night shift tips

  1. I am starting the night shift in a couple weeks. Can anyone recommend some earplugs, etc that I can buy online. Any other suggestions for sleeping during the day would be greatly appreciated.
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  3. by   bsnrnoh
    any ear plugs that are comfortable will work, check out your local pharmacy.

    get heavy drapes or black coating for your windows,
    start rotating your schedule now if you can to avoid fatigue your first week, and keep a steady sleep schedule even on your off days

    hope this helps
  4. by   Lanceman
    I worked nights for years but luckily I have always had no problem sleeping during the day. I actually almost prefer it. My aunt has worked at night as an RN for the last 4 years and had a hard time with it at first. I went to the auto parts store, bought some 5% AUTOMOBILE WINDOW TINT for her bedroom windows. It is not very difficult to apply if you practice a little but it would not be very expensive to get a professional window tinter to do it either. It made daytime look like night in her bedroom and solved a lot of her sleep issues as well. Hope this helps.

  5. by   FNimuaeMae
    Tips to survive-

    1. Don't drink coffee after 2 or 3 am, as the caffeine stays with you for like 6 or 7 hours afterwards.

    2. Dark, heavy blackout shades for the windows.

    3. A nice satin sleep mask.

    3. White noise... a white noise machine/humidifer/fan/ air conditioner (in the right time of year.)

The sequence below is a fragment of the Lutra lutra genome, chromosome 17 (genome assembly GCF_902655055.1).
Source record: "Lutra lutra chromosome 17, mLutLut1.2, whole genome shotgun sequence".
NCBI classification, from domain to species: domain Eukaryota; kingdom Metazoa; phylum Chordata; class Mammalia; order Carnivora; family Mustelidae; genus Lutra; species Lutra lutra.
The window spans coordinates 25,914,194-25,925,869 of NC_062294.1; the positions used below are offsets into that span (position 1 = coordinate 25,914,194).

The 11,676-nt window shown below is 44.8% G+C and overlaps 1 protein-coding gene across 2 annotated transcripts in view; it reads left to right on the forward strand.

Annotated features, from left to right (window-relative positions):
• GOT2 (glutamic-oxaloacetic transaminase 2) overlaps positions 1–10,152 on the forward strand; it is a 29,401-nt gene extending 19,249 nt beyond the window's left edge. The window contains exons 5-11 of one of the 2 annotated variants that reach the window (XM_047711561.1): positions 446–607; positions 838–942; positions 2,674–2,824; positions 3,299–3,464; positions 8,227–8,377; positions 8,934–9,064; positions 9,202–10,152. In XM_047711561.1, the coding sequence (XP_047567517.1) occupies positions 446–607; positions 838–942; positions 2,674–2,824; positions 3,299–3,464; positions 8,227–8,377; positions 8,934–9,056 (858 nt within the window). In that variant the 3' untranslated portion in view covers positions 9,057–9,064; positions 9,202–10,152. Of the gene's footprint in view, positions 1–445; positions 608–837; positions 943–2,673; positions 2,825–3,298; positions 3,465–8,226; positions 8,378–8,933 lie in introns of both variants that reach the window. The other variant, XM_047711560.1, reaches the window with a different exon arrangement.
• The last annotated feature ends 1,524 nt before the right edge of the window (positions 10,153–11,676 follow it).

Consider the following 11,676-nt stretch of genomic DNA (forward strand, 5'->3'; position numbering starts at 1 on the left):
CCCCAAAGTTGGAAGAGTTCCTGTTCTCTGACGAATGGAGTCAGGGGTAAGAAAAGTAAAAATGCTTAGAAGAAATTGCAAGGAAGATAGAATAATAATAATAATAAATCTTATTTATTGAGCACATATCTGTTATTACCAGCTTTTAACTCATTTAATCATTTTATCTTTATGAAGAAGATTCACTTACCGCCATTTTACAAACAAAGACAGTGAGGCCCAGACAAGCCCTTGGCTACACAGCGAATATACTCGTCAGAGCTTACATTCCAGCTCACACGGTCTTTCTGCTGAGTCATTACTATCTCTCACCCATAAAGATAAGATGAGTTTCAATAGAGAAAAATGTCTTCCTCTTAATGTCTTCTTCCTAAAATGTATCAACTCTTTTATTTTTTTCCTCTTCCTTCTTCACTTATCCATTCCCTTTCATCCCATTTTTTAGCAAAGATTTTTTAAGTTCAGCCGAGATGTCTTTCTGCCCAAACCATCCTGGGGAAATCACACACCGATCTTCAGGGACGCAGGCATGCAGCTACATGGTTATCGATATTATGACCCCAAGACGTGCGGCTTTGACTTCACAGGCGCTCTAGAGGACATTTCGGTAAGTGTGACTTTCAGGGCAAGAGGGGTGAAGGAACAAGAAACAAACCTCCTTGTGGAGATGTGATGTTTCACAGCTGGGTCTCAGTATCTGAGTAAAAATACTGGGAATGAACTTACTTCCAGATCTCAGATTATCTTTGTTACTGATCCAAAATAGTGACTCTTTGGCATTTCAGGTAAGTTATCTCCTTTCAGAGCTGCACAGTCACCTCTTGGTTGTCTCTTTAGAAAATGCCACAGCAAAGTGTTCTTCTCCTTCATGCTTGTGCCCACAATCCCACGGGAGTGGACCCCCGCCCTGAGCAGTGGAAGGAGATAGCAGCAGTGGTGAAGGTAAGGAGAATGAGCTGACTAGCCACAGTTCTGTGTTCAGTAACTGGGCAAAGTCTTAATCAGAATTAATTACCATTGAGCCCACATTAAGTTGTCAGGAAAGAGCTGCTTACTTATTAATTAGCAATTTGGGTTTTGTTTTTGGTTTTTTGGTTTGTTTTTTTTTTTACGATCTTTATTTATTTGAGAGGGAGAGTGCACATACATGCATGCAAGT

4. TURN OFF THAT PHONE and put the answering machine in another room where you can't hear it. If someone is so desperate to get a hold of you, they can send the police to break into your house and wake you up.

    5. A consistant routine helps. Some people go to bed right when they get home from work and get up in the late afternoon, some stay up til a certain hour and then get up right before they need to go to work.

    6. Drugs- Perhaps not a good thing to get into, but when you need a little help, some people use tylenol PM... an old supervisor of mine had a script for ambien which she refilled every month. When I worked nites, I used to cut one of my flexeril tabs (for my back) in half, which helped when I was having problems getting to sleep. But like I said, its not a good habit to get into.

    7. If you have a family, they really need to truely UNDERSTAND that you need your sleep, so no waking you up for nonemergent causes. My brother never GOT this one through his thick skull for our mom who worked nite shift all our lives... Grrrrr! :hatparty:

  6. by   Thunderwolf
    Oh, the sleep mask is very important!
  7. by   Maggie Mae
    I just started nights about a month ago. I work 12 hour shifts, I don't love nights, but I am a new grad and I do like my hospita. My problem is what to do on my days/ nights off. It is a daytime world. any ideas out there?
  8. by   TiffyRN
    Night shift worker here for 15 years (even when I was in nursing school). You have gotten excellent advice so far. I only have a couple of things to add.

    I prefer Mack's ear plugs that can be bought at most pharmacy/grocery stores. I can still hear my alarm through the ear plugs. Word of caution here. . . Don't insert them into the ear canal. It's all over the instructions, there are diagrams indicating how to and how not to use them but does that stop some of us? After two different episodes (oh no, I couldn't learn after the first time) of getting them broken off and stuck and having to have a doctor extract the bits (once had to go to an ENT) I finally learned to use them as indicated on the package. They really are great and safe, just follow package instructions!!!!!